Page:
What Happens if IRS Sent Your Coronavirus Check to the Wrong Bank?
There are a lot of reasons you may still be waiting on your coronavirus check.
Maybe it’s a technical glitch. Or the IRS is still processing your payment. Or the IRS doesn’t have your direct deposit info, so it’s put you in the queue for a paper check.
Stimulus Check Sent to Wrong Account? Here’s What to Expect
If your stimulus check was sent to the wrong account, you’ll still get your payment… eventually. But you could be waiting a lot longer as a result. Here’s what will happen.
If You’ve Closed the Bank Account
If you’ve closed the bank account that the IRS had on file from your last tax return, your bank will send it back to the IRS.
Then, the IRS will begin processing a paper check for you — but you could be in for a long wait, particularly if your income was close to the maximum eligibility threshold on your 2018 or 2019 tax return.
Unfortunately, it’s impossible to change your banking information once your payment has been processed — a source of frustration for many, since the IRS didn’t offer a way to submit account info until it had already started processing payments.
The check will be sent to the most recent address the IRS has on file with you, which is the one on your last tax return or the one that you’ve updated through the U.S. Postal Service. The IRS says that you must have updated your address before your payment is processed.
No word on what the process will be if your check is sent to an old address and your mail isn’t forwarded.
A letter will be sent to your last known address within 15 days that will include instructions on how to report a payment that didn’t go through.
If Your Check Was Sent to an Overdrawn Account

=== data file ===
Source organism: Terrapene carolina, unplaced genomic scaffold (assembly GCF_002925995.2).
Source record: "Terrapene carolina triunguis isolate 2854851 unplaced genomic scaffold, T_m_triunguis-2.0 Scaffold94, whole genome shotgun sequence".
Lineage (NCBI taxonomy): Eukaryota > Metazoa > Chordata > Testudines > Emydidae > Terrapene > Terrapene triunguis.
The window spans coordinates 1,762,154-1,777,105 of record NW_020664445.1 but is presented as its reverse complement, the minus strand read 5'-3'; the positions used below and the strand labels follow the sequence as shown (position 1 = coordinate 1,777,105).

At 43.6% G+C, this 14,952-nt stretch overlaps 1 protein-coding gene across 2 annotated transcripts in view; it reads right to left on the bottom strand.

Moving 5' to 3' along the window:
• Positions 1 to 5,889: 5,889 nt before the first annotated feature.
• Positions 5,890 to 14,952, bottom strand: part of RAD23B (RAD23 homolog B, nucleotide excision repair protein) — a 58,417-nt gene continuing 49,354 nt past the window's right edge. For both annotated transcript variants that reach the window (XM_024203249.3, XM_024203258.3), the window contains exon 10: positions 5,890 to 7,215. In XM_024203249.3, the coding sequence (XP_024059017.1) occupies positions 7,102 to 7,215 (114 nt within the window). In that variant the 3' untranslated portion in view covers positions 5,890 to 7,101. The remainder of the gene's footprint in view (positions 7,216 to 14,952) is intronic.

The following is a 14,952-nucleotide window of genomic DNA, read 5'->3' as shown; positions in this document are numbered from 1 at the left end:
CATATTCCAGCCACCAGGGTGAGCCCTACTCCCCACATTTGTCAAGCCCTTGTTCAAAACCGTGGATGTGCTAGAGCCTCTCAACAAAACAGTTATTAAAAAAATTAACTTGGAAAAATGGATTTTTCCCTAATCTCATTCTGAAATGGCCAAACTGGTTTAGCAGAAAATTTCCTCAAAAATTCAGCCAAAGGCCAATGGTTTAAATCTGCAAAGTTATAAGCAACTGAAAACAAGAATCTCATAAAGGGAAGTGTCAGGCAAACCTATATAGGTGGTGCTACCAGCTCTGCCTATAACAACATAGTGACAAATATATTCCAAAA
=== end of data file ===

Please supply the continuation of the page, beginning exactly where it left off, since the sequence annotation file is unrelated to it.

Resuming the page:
If you’ve overdrafted the bank account the IRS has on file and your check was deposited into that account, your bank can apply the payment toward your negative balance, as the New York Times reported last week.
There’s nothing in the $2.2 trillion CARES Act that provided the relief checks to prevent banks from doing this.
However, many banks, including the “Big Four” — Bank of America, Chase, Citibank and Wells Fargo — have stopped applying checks to negative balances to allow customers access to their stimulus funds.
For now, your best bet is to check with your bank about its policy.
If You Don’t Recognize the Account
The most common scenario for this problem: Many people who used a tax prep service like H&R Block or TurboTax to get an advance on their refund found their stimulus check was deposited in a bank account they didn’t recognize.
That’s because many tax companies give customers early refunds on a prepaid debit card, then set up a temporary bank account where the IRS deposits the refund. While some people in this situation report getting their stimulus checks without an issue, others have discovered that their check was sent to the temporary account.
In this case, the process will probably be the same as it would be if your check were sent to your old account: The refund will be returned to the IRS, and you’ll get in line for a paper check.
Robin Hartill is a certified financial planner and a senior editor at The Penny Hoarder. She writes the Dear Penny personal finance advice column.